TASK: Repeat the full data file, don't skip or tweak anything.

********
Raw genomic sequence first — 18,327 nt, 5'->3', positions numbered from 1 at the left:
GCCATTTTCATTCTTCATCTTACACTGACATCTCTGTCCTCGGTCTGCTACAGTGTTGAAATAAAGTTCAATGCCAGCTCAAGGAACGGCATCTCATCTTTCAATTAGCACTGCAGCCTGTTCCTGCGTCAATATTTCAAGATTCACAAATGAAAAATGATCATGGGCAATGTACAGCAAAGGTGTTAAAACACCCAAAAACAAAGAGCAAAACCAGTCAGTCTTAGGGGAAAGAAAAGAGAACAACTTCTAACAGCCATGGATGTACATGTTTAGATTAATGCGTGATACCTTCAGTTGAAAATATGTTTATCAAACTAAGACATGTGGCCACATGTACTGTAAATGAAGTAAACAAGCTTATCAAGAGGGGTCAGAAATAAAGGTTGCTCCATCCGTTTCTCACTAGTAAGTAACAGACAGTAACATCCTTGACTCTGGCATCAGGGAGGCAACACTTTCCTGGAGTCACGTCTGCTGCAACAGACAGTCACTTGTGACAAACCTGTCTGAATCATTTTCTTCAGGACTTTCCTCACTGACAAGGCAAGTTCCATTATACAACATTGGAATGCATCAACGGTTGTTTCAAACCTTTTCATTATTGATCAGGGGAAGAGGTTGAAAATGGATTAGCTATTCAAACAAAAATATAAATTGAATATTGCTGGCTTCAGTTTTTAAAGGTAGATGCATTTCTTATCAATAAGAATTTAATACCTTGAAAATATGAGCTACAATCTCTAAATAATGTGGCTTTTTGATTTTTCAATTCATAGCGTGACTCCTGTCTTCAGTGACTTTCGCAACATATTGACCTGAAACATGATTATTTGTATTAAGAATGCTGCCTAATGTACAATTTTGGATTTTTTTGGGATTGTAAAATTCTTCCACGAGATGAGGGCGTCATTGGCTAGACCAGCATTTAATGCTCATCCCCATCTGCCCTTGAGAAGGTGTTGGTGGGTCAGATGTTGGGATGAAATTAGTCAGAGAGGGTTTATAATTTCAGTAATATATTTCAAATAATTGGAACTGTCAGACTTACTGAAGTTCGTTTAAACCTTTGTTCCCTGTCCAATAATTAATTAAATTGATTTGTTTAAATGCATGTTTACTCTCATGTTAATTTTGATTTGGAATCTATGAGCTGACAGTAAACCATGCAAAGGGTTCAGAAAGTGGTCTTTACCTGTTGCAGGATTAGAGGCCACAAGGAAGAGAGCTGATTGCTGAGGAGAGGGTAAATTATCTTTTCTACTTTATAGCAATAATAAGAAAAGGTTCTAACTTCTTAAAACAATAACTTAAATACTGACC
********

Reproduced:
Raw genomic sequence first — 18,327 nt, 5'->3', positions numbered from 1 at the left:
GCCATTTTCATTCTTCATCTTACACTGACATCTCTGTCCTCGGTCTGCTACAGTGTTGAAATAAAGTTCAATGCCAGCTCAAGGAACGGCATCTCATCTTTCAATTAGCACTGCAGCCTGTTCCTGCGTCAATATTTCAAGATTCACAAATGAAAAATGATCATGGGCAATGTACAGCAAAGGTGTTAAAACACCCAAAAACAAAGAGCAAAACCAGTCAGTCTTAGGGGAAAGAAAAGAGAACAACTTCTAACAGCCATGGATGTACATGTTTAGATTAATGCGTGATACCTTCAGTTGAAAATATGTTTATCAAACTAAGACATGTGGCCACATGTACTGTAAATGAAGTAAACAAGCTTATCAAGAGGGGTCAGAAATAAAGGTTGCTCCATCCGTTTCTCACTAGTAAGTAACAGACAGTAACATCCTTGACTCTGGCATCAGGGAGGCAACACTTTCCTGGAGTCACGTCTGCTGCAACAGACAGTCACTTGTGACAAACCTGTCTGAATCATTTTCTTCAGGACTTTCCTCACTGACAAGGCAAGTTCCATTATACAACATTGGAATGCATCAACGGTTGTTTCAAACCTTTTCATTATTGATCAGGGGAAGAGGTTGAAAATGGATTAGCTATTCAAACAAAAATATAAATTGAATATTGCTGGCTTCAGTTTTTAAAGGTAGATGCATTTCTTATCAATAAGAATTTAATACCTTGAAAATATGAGCTACAATCTCTAAATAATGTGGCTTTTTGATTTTTCAATTCATAGCGTGACTCCTGTCTTCAGTGACTTTCGCAACATATTGACCTGAAACATGATTATTTGTATTAAGAATGCTGCCTAATGTACAATTTTGGATTTTTTTGGGATTGTAAAATTCTTCCACGAGATGAGGGCGTCATTGGCTAGACCAGCATTTAATGCTCATCCCCATCTGCCCTTGAGAAGGTGTTGGTGGGTCAGATGTTGGGATGAAATTAGTCAGAGAGGGTTTATAATTTCAGTAATATATTTCAAATAATTGGAACTGTCAGACTTACTGAAGTTCGTTTAAACCTTTGTTCCCTGTCCAATAATTAATTAAATTGATTTGTTTAAATGCATGTTTACTCTCATGTTAATTTTGATTTGGAATCTATGAGCTGACAGTAAACCATGCAAAGGGTTCAGAAAGTGGTCTTTACCTGTTGCAGGATTAGAGGCCACAAGGAAGAGAGCTGATTGCTGAGGAGAGGGTAAATTATCTTTTCTACTTTATAGCAATAATAAGAAAAGGTTCTAACTTCTTAAAACAATAACTTAAATACTGACC